It’s easy to get stuck in Dali for a week and enjoy the semi-bohemian atmosphere of the town. Plans of hiking the Cangshan (苍山) or cycling through the villages on the banks of Erhai (洱海) lake are washed away by a series late nights and too many bottles of Lao beers.
It’s also very easy to let the town to the busloads of Chinese tourists who pour daily during the high season and find less touristy, more off-the-beaten path places to visit on a day-trip.
All these villages were once trading post on the old Tea and Horse Road (茶马古道).
Ancient capital of the Nanzhao Kingdom (南诏国) and important trade post on the old Tea and Horse Road (茶马古道), Weishan (巍山) is still off-the-radar to most foreign travellers in the region, yet Weishan is gaining popularity among Chinese tourists.
Visitors are attracted by Weishan’s ancient street which runs from the tower-like Gongcheng Gate built in 1390 to the remains of the south gate. The main street is lined with well-preserved Ming and Qing era buildings. It’s a true living museum.
Seemingly ‘untouched by time’, things are changing fast: old buildings are being knocked down and shops once catering to locals are being replaced by trinket stores for tourists.
Virtually unknown to most tourists, domestic and foreigners alike, Yunnanyi (云南驿) was not only an ancient trading post on the old Tea and Horse Road (茶马古道), it was also, during WWII, the place where US soldiers flying the ‘Hump’ over the Himalaya landed with supplies for the Chinese armies.
The village consists mainly of two main relatively quiet cobble-stone streets lined with ancient buildings. One of the real highlight of the village is a museum situated in an ancient inns where muleteers on the Tea and Horse Road stopped for the night. The museum is divided into two parts: one is dedicated to the ancient trade route, the second explains what exactly was the ‘Hump’.
Donglianhua (东连花) is a Muslim (or Hui 回族 in Chinese) located in the plain between Xiaguan (下关) and Weishan (巍山). This ancient off-the-beaten path was once home to a community of Muslim caravan leaders who transported tea and other goods on the old Tea and Horse Road (茶马古道). Some of these muleteers became wealthy and have built imposing courtyards in the village.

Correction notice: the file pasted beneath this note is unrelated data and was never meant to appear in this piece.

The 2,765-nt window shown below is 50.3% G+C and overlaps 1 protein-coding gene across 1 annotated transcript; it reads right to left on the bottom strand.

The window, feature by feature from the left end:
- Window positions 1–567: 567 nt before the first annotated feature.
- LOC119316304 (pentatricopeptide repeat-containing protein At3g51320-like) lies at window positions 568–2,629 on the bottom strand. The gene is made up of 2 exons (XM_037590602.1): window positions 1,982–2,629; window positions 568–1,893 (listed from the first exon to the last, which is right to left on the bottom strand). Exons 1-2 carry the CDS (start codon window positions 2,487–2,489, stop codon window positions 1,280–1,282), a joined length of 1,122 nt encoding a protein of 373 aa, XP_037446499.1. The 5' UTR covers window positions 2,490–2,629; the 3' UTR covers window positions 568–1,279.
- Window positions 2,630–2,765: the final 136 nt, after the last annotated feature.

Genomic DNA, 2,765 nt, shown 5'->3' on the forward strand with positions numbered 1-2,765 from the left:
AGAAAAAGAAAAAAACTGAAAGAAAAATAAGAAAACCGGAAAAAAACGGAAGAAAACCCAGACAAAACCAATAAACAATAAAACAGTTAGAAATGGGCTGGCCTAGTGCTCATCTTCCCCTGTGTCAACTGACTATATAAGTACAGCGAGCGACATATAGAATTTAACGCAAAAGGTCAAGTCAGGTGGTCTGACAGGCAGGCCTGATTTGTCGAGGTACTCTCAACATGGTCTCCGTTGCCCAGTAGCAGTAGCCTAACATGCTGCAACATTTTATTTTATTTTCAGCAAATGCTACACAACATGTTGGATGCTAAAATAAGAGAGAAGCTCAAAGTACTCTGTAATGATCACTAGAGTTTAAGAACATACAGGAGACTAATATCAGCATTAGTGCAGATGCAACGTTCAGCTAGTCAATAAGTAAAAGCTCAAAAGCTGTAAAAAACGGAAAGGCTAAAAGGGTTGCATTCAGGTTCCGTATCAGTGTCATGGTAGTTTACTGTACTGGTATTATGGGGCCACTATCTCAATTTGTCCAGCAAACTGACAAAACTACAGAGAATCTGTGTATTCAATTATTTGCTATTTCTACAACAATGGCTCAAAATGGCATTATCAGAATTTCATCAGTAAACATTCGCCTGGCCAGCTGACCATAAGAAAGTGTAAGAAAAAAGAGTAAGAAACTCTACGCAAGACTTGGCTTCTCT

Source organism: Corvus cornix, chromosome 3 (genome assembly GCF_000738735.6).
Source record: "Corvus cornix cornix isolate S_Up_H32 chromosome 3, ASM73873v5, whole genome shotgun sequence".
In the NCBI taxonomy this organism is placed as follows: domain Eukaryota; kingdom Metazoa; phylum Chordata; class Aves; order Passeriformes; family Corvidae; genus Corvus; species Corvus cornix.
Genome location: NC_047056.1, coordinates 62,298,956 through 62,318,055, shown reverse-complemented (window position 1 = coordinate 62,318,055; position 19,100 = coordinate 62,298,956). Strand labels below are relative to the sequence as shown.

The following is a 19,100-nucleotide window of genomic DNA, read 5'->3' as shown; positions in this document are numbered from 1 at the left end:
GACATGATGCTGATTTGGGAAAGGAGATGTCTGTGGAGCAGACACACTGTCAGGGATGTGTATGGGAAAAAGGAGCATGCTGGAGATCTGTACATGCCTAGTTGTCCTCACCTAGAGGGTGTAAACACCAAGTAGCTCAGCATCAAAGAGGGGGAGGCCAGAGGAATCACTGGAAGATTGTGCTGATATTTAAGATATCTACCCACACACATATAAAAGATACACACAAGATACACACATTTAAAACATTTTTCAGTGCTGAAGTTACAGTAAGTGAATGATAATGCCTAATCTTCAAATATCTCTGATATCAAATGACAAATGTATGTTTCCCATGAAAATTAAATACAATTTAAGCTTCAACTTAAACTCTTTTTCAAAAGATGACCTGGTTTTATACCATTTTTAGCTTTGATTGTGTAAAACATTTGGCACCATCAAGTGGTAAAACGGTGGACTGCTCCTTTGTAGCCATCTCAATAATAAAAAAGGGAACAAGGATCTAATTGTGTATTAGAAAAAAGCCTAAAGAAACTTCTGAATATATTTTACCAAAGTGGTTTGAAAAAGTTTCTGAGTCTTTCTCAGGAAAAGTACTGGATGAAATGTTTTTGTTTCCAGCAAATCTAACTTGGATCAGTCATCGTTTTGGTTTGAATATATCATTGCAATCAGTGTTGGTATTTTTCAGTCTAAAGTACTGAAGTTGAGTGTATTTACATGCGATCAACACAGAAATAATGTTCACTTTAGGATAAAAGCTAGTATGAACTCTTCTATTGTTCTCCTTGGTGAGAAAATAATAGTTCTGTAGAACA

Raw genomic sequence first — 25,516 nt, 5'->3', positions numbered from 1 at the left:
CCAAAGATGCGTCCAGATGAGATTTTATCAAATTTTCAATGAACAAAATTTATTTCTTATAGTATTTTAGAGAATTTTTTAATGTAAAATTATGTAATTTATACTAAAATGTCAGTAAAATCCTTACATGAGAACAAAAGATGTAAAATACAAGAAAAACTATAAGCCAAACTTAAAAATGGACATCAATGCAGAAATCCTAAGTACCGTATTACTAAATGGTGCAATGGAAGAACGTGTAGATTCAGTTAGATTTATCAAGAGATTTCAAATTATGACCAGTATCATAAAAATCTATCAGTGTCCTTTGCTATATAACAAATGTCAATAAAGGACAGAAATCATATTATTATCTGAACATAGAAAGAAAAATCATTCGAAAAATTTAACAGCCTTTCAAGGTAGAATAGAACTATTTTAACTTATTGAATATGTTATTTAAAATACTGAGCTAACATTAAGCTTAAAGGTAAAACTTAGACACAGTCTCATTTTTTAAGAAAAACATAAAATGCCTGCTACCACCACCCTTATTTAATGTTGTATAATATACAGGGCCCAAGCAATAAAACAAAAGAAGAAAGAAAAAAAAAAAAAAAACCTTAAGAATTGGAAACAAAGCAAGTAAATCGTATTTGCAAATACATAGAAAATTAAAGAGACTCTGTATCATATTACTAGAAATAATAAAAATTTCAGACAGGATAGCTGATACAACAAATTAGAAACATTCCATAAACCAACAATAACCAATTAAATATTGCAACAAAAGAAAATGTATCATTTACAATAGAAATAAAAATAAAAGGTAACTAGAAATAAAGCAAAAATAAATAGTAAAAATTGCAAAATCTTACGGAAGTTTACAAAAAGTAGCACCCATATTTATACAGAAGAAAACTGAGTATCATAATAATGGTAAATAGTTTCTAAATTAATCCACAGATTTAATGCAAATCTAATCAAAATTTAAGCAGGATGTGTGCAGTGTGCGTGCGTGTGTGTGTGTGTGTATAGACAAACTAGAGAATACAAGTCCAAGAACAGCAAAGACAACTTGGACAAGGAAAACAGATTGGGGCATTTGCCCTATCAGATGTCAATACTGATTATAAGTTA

One of these courtyard is also hosting a museum dedicated to the old Tea and Horse Road (茶马古道). Another highlight of Donglianhua is its Ming-era Chinese style mosque at the centre of the village.
Xizhou (喜州) owes its very existence to the local entrepreneurs and business men who took advantage of the old Tea and Horse Road (茶马古道). A few families became wealthy thanks to trade and have built impressive courtyard mansions. Well-preserved, these courtyard are still inhabited by locals or have been transformed into museums.
Very close to Dali (大理), Xizhou remains an off-the-beaten path destination of choice for those who want to admire local Bai architecture and escape the crowds. You can complete your visit to Xizhou with a bike ride or a hike to Erhai (洱海).
Although Mount Weibao (or Weibao Shan 巍宝山 in Chinese) is not an ancient village on the Tea and Horse Road (茶马古道), it is worth going there for several reasons.
First, Mount Weibao is an interesting alternative to the Dali’s Cangshan (苍山). Then, much like the Cangshan, Mount Weibao is a mountain dotted with more than twenty Taoist and Buddhist temples that offers an easy 3 hour hike in the forest. Sure, you won’t have the same view on Erhai (洱海) and Dali, but you won’t see as many tourists either.
Located just 1.5 hour south of Dali, Mount Weibao is with the Chicken Foot Mountain (鸡足山) and Shibao Shan (石宝山), one of Yunnan’s major mountain temple cluster.